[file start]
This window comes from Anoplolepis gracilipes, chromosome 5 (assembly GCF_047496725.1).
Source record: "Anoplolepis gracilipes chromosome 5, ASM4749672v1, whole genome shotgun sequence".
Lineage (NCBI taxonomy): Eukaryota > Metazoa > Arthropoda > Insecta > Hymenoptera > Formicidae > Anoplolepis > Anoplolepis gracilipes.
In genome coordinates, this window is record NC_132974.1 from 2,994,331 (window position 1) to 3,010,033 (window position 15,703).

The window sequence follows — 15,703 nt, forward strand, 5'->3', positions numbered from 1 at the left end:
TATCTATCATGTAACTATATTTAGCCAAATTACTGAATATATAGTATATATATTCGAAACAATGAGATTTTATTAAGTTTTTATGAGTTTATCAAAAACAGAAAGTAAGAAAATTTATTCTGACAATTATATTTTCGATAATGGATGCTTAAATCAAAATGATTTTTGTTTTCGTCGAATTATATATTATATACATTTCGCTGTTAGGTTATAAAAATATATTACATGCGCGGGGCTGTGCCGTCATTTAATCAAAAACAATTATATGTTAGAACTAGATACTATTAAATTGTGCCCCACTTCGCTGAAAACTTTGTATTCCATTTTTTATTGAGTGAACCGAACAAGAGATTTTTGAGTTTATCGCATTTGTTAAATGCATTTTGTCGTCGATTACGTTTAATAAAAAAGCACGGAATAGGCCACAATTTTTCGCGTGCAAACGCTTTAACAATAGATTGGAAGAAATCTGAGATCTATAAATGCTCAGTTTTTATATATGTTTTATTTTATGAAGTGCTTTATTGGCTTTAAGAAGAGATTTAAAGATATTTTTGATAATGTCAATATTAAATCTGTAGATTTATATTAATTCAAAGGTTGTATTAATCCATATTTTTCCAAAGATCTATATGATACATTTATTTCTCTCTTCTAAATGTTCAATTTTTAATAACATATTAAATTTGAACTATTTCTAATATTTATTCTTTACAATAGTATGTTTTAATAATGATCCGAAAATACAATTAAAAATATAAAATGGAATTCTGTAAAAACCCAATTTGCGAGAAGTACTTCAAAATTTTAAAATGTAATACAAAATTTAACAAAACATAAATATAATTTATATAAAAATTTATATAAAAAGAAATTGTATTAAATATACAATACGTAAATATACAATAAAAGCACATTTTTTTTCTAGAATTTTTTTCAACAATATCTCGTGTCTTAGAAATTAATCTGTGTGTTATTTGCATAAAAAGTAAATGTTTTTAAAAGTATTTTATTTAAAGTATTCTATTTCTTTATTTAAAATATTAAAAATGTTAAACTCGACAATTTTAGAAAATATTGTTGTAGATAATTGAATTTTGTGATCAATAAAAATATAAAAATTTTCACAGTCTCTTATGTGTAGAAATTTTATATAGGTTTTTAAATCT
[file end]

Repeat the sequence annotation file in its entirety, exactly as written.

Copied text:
This window comes from Anoplolepis gracilipes, chromosome 5 (assembly GCF_047496725.1).
Source record: "Anoplolepis gracilipes chromosome 5, ASM4749672v1, whole genome shotgun sequence".
Lineage (NCBI taxonomy): Eukaryota > Metazoa > Arthropoda > Insecta > Hymenoptera > Formicidae > Anoplolepis > Anoplolepis gracilipes.
In genome coordinates, this window is record NC_132974.1 from 2,994,331 (window position 1) to 3,010,033 (window position 15,703).

The window sequence follows — 15,703 nt, forward strand, 5'->3', positions numbered from 1 at the left end:
TATCTATCATGTAACTATATTTAGCCAAATTACTGAATATATAGTATATATATTCGAAACAATGAGATTTTATTAAGTTTTTATGAGTTTATCAAAAACAGAAAGTAAGAAAATTTATTCTGACAATTATATTTTCGATAATGGATGCTTAAATCAAAATGATTTTTGTTTTCGTCGAATTATATATTATATACATTTCGCTGTTAGGTTATAAAAATATATTACATGCGCGGGGCTGTGCCGTCATTTAATCAAAAACAATTATATGTTAGAACTAGATACTATTAAATTGTGCCCCACTTCGCTGAAAACTTTGTATTCCATTTTTTATTGAGTGAACCGAACAAGAGATTTTTGAGTTTATCGCATTTGTTAAATGCATTTTGTCGTCGATTACGTTTAATAAAAAAGCACGGAATAGGCCACAATTTTTCGCGTGCAAACGCTTTAACAATAGATTGGAAGAAATCTGAGATCTATAAATGCTCAGTTTTTATATATGTTTTATTTTATGAAGTGCTTTATTGGCTTTAAGAAGAGATTTAAAGATATTTTTGATAATGTCAATATTAAATCTGTAGATTTATATTAATTCAAAGGTTGTATTAATCCATATTTTTCCAAAGATCTATATGATACATTTATTTCTCTCTTCTAAATGTTCAATTTTTAATAACATATTAAATTTGAACTATTTCTAATATTTATTCTTTACAATAGTATGTTTTAATAATGATCCGAAAATACAATTAAAAATATAAAATGGAATTCTGTAAAAACCCAATTTGCGAGAAGTACTTCAAAATTTTAAAATGTAATACAAAATTTAACAAAACATAAATATAATTTATATAAAAATTTATATAAAAAGAAATTGTATTAAATATACAATACGTAAATATACAATAAAAGCACATTTTTTTTCTAGAATTTTTTTCAACAATATCTCGTGTCTTAGAAATTAATCTGTGTGTTATTTGCATAAAAAGTAAATGTTTTTAAAAGTATTTTATTTAAAGTATTCTATTTCTTTATTTAAAATATTAAAAATGTTAAACTCGACAATTTTAGAAAATATTGTTGTAGATAATTGAATTTTGTGATCAATAAAAATATAAAAATTTTCACAGTCTCTTATGTGTAGAAATTTTATATAGGTTTTTAAATCT